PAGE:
I have been dealing with dandelions lately.  Of course, in my case, this does not involve a man in a truck spraying chemicals on my yard.  I have been turning over the garden beds and as I do, I dig up the dandelions, roots and all.

Years ago, as I was working in the garden in the early spring, a friend stopped by.  She remarked on the lovely, big dandelion plants that I was tossing into the compost pile. “Aren’t you going to make tea?”

I had heard of a coffee substitute from roasted dandelion roots, but not tea.  She gave me a recipe for Power to the People Tea and it is one of my favorites.  Like many activities connected to simple living, it is time-intensive, but very tasty and good for you.  All summer long, I gather the ingredients, dry them, and then come winter we have a lovely brew that is completely home-grown.

One of the things I love about dandelions, aside from the fact that they are beautiful and cheerful, is that you can use all parts of the plant.  The roots can be roasted (see instructions below) and ground up and brewed, while the leaves are tasty in stir fries, and the blossoms can be battered and fried or used for dandelion wine (which I have never liked).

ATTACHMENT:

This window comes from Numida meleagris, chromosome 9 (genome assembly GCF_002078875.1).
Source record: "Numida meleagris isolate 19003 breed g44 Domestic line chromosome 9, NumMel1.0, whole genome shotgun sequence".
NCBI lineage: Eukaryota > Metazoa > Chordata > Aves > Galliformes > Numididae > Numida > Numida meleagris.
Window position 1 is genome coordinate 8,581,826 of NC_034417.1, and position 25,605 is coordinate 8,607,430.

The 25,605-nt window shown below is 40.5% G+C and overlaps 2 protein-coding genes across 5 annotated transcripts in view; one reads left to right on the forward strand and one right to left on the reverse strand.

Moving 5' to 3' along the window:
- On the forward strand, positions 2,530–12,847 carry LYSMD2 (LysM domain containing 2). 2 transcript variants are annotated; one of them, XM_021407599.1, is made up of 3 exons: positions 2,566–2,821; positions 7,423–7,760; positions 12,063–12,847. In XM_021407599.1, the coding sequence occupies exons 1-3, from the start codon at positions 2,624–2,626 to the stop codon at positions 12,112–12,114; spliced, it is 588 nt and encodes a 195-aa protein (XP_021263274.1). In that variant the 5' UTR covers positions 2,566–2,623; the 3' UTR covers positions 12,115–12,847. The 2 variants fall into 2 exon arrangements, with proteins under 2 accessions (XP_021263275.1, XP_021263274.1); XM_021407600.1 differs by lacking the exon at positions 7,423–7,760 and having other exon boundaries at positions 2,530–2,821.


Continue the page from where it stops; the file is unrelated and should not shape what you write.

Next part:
CAUTION:  Make sure you know that the area from which you are gathering any wild food has not been sprayed with chemicals!  I get things from my own yard and I know there are no chemical residues here, but if you are thinking of gathering from a public park or someone else’s yard, you don’t know if that area has been sprayed. Better safe than sorry!  Watch the area for a bit before picking anything there.  Vacant lots are usually a safe choice.  No one cares if weeds grow there.

Preparing dandelion roots

Power to the People Tea

Recipe from Ellen Benek via Linda Frey

This tea can contain whatever you like best, but Linda recommens leaves from alfalfa, red clover, nettles, oat straw, and raspberry, blackberry or strawberry leaves.  You can also add mint, oswego, verbena, or lemon balm according to your taste.  Dry the leaves.  Mix in rosehips, dandelion roots, and dock root.

Roots need to be dried, chopped, roasted before you can use them.  After you dig up the roots, remove the greens (I usually eat them), and give the roots a couple of good soaks in cold water and a really good scurbbing.  Remove the small side roots and then chop the tap roots into half inch pieces.  Arrange on a baking sheet and bake at 200 deg. F for about 30 minutes.  Let cool and then grind in a coffee grinder.  I am always on the lookout for these at thrift stores.  I use them for spices, incense ingredients, and natural dye materials, so I need several (don’t use the same grinder for edibles and non-edibles).

Mix the dried leaves and roots and store in a jar in a cool, dark place.  Use a tablespoon per cup.  This makes great sun tea, too.


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